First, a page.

“We must kill them. We must incinerate them. Pig after pig. Cow after cow. Village after village. Army after army. And they call me an assassin. What do you call it when the assassins accuse the assassin? They lie. They lie, and we have to be merciful, for those who lie.”
Starting on Christmas Eve—24 December 1914—many German and British troops sang Christmas carols to each other across No Man’s Land; some Allied soldiers would swear they even heard brass bands joining the Germans in their joyous singing.
At the first light of dawn on Christmas Day, some German soldiers emerged from their trenches and approached the Allied lines, cautiously calling out “Merry Christmas” in their enemies’ native tongues. At first, the Allied soldiers feared it was a trick, but seeing the Germans unarmed they climbed out of their own trenches and shook hands. The men exchanged presents of cigarettes and plum puddings, sang carols and their own native songs. There was even a documented case of soldiers from opposing sides playing a good-natured game of football. In a more somber manner, some soldiers used the short-lived ceasefire: to retrieve the bodies of their fallen comrades who had been left between the lines.
The Christmas Truce of 1914, as it would be known, came only five months after the outbreak of the Great War in Europe. It would become one of the last examples of an outdated notion of war chivalry, something that would die quickly to the modern warfare that was emerging. It was an event that was never repeated—future attempts to recreate the holiday ceasefire were quashed by officers’ threat of being put up against the wall—but it served as heartening proof, however brief, that beneath the brutality of war, a soldier’s essential humanity could endure.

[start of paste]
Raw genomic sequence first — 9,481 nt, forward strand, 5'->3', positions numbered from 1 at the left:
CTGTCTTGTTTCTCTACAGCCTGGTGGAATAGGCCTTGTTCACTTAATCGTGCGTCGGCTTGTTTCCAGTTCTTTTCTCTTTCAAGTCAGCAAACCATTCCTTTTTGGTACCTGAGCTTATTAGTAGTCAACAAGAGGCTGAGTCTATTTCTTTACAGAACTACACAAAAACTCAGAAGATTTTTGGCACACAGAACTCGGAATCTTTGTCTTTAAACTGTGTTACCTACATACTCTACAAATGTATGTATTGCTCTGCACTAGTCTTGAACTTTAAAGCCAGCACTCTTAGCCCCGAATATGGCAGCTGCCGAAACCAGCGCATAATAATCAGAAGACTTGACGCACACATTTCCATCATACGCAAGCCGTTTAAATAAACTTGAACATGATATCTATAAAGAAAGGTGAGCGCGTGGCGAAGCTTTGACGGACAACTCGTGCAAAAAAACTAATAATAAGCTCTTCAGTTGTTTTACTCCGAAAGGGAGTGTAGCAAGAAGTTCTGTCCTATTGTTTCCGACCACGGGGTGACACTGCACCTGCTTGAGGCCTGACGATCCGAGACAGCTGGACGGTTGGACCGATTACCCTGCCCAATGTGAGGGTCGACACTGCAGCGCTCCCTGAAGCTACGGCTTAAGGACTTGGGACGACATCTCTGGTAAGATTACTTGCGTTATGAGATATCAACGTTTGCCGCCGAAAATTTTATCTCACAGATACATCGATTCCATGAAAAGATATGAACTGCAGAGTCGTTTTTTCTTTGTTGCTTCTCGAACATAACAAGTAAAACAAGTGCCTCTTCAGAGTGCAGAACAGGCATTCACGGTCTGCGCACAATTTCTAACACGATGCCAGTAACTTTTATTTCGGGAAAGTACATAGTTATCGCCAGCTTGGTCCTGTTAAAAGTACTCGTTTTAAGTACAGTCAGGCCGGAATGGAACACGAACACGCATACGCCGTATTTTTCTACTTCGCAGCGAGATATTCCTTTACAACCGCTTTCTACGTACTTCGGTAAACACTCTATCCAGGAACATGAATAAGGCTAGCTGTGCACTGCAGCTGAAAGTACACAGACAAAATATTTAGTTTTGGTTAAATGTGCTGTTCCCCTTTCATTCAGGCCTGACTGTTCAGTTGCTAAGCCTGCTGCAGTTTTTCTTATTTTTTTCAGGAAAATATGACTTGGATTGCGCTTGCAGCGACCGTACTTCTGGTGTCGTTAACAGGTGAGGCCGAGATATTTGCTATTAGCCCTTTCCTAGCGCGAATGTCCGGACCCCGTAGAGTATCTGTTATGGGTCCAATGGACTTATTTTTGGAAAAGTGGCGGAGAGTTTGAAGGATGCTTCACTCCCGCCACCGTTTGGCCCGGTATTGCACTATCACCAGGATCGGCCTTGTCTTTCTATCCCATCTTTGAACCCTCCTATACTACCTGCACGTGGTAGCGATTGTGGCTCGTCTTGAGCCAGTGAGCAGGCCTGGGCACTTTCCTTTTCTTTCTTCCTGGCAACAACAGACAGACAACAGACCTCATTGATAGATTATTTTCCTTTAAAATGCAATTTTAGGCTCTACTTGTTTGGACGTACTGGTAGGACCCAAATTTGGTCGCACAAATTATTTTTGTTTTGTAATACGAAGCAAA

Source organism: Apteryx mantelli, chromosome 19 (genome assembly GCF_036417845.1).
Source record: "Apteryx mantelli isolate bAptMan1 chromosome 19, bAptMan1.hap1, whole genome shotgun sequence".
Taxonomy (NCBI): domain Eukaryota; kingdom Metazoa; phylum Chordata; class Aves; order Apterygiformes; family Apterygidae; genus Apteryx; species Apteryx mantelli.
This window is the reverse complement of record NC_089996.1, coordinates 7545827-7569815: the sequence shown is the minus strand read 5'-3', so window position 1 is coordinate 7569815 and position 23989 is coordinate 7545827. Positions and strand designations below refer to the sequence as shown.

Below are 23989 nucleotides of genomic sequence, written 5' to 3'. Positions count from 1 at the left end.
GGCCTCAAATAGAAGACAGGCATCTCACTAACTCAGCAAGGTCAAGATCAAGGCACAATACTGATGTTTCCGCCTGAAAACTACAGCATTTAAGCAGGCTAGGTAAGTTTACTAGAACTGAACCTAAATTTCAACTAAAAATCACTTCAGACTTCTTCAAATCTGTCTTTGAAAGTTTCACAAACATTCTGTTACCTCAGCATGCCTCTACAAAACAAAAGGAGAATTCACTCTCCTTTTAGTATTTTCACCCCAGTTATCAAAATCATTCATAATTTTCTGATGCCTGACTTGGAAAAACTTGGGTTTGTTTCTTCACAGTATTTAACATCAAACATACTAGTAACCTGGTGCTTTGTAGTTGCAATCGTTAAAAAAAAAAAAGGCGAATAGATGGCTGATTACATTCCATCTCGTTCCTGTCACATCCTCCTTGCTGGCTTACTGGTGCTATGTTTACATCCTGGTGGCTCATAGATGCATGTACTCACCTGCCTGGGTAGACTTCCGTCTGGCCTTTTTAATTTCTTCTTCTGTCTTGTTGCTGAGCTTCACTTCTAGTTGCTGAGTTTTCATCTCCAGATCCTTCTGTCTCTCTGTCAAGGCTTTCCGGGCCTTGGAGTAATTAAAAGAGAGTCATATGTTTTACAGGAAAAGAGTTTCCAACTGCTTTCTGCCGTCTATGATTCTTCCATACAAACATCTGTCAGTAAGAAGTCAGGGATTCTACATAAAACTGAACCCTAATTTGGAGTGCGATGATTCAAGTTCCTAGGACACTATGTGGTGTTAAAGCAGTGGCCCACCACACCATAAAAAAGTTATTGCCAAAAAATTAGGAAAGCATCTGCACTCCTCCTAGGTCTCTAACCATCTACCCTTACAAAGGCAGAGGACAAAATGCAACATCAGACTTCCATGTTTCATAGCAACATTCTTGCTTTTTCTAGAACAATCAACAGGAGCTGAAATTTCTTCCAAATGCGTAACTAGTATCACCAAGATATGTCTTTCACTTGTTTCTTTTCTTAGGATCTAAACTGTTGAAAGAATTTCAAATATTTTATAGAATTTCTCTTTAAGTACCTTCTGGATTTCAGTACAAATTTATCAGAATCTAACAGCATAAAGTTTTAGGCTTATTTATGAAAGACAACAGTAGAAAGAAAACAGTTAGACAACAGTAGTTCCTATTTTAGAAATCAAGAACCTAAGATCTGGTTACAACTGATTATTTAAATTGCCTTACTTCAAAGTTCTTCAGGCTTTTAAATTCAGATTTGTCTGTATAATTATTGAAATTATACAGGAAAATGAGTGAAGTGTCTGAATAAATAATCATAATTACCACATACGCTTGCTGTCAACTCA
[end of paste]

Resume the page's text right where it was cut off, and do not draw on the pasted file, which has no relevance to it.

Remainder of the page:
I have been called the greatest dancer in the world. That is unbelievably complimentary and undeniably erroneous. It rocks me when someone says it. What I have done is stand the test of time in my field: musical comedy & movie dancing. - Fred Astaire
"I’ve seen horrors… horrors that you’ve seen. But you have no right to call me a murderer. You have a right to kill me. You have a right to do that… but you have no right to judge me. It’s impossible for words to describe what is necessary to those who do not know what horror means. Horror… Horror has a face… and you must make a friend of horror. Horror and moral terror are your friends. If they are not, then they are enemies to be feared. They are truly enemies!"
Things that really needed to happen: Fred Astaire and Ginger Rogers in a Film Noir
Dancing in the Dark
Guy Holden (Fred Astaire) is a private eye with an eye for trouble. After big time gambler, and Guy’s old friend, Lucky Garnett is found dead in the street, police declare his death an accident. Yet when the mysterious and icy dancer, Dale Tremont (Ginger Rogers) points the blame at gangster Milton Hayes (Humphrey Bogart), Guy gets pulled into the case. When his friend, and fellow private eye, Ezra Miller (Oscar Levant) suggests that Dale might not be all that she seems, Guy is already in too deep. Who can he trust? Has Guy hit the case of his life or has his luck just run out?